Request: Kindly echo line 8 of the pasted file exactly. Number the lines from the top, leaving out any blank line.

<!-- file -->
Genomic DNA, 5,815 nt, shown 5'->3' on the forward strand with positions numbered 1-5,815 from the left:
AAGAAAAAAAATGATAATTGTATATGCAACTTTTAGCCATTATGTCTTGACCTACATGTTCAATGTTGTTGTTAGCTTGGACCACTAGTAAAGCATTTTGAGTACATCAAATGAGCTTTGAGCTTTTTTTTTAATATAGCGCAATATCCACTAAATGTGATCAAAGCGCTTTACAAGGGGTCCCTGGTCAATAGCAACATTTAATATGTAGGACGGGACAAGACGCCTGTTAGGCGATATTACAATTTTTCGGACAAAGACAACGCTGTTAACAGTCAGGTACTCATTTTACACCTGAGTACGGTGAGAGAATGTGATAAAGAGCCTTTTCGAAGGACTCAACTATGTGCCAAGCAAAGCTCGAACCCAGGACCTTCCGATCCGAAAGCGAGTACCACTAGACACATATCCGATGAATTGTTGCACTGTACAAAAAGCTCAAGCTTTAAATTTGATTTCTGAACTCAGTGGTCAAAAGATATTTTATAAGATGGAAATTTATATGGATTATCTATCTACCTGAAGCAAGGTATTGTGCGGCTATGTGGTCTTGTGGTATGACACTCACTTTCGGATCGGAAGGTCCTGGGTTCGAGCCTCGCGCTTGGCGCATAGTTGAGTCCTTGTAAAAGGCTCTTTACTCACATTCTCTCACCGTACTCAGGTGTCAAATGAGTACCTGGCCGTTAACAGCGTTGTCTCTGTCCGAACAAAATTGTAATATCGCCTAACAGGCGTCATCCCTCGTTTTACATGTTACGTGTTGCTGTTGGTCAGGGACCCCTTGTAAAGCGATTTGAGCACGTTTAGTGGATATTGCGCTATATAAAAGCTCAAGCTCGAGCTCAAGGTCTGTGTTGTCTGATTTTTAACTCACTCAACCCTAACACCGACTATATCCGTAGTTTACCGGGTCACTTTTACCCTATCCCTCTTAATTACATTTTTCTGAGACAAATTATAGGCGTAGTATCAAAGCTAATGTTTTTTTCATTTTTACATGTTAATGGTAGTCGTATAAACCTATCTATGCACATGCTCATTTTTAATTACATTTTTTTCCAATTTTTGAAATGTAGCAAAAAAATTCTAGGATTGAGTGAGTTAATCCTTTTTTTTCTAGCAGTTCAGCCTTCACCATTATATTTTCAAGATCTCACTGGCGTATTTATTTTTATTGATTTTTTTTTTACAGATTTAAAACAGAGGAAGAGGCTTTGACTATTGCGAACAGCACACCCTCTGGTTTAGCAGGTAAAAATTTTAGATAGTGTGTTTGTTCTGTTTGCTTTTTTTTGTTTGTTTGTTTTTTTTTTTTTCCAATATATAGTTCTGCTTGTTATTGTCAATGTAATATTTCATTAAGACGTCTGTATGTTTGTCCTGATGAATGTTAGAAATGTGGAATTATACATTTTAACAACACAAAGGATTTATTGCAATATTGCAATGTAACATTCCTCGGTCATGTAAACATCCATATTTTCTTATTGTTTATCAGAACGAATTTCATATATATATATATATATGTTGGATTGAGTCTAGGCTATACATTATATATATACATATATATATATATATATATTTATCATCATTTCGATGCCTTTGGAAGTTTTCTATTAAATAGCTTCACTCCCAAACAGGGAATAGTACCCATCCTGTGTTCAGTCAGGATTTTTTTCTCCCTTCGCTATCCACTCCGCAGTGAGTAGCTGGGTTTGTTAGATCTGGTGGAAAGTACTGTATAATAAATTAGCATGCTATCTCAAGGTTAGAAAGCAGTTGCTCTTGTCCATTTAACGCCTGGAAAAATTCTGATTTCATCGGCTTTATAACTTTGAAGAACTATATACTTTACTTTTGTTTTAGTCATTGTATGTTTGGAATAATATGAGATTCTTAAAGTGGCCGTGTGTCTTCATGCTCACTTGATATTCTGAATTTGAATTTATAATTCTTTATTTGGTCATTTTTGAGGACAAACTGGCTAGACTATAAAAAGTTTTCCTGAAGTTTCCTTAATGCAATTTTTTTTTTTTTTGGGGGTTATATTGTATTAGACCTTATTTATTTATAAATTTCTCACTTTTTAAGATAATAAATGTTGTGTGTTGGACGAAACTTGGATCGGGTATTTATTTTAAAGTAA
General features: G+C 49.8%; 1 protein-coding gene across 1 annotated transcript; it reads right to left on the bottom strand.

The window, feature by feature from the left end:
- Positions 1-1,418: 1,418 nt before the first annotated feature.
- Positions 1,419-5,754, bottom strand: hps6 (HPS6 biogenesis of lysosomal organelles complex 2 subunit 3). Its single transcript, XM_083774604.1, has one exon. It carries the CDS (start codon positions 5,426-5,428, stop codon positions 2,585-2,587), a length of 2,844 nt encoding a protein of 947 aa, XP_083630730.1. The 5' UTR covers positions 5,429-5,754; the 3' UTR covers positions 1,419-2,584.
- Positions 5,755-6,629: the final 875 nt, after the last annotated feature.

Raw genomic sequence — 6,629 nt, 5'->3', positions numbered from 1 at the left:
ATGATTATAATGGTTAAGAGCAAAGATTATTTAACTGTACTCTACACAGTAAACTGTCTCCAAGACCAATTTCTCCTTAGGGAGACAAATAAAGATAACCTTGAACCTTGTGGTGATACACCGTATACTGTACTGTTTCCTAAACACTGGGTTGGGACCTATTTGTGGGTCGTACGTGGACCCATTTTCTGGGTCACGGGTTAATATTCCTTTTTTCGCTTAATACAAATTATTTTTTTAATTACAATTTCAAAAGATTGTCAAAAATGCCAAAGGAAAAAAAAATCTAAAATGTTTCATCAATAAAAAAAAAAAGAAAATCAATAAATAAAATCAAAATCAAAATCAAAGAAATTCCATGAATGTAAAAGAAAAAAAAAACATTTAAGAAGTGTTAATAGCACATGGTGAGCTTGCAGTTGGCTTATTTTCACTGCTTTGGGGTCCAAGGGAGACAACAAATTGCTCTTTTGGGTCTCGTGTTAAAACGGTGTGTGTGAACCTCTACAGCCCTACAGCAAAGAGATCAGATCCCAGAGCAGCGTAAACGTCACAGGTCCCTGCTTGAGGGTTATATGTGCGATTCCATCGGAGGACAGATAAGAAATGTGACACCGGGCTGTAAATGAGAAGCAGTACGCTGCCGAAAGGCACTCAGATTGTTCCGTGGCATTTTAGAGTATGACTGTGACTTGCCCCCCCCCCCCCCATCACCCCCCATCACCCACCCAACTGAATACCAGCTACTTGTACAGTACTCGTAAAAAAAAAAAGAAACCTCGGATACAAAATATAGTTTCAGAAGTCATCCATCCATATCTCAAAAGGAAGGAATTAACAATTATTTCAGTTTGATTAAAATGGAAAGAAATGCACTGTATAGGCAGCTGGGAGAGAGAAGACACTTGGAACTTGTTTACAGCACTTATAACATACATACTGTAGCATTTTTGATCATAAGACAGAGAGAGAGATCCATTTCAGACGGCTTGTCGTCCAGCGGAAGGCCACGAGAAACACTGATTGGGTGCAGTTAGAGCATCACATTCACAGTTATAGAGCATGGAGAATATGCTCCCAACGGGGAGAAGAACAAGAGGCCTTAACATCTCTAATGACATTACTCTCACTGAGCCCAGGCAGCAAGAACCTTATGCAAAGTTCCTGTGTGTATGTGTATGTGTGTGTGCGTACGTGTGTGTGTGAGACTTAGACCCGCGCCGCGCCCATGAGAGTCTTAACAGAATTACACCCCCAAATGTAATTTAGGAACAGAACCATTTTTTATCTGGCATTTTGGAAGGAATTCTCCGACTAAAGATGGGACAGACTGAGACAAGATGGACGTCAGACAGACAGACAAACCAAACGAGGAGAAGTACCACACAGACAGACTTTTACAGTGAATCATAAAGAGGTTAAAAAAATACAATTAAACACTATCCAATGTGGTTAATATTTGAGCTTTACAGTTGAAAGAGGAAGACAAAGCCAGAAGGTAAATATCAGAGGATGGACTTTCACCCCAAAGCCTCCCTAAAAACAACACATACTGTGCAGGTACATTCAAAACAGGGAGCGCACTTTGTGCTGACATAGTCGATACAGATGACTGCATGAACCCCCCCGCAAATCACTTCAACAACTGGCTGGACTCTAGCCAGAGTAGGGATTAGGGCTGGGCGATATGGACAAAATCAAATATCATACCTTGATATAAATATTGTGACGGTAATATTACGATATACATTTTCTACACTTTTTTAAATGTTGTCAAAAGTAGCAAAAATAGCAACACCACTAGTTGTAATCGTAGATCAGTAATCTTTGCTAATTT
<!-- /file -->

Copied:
Raw genomic sequence — 6,629 nt, 5'->3', positions numbered from 1 at the left: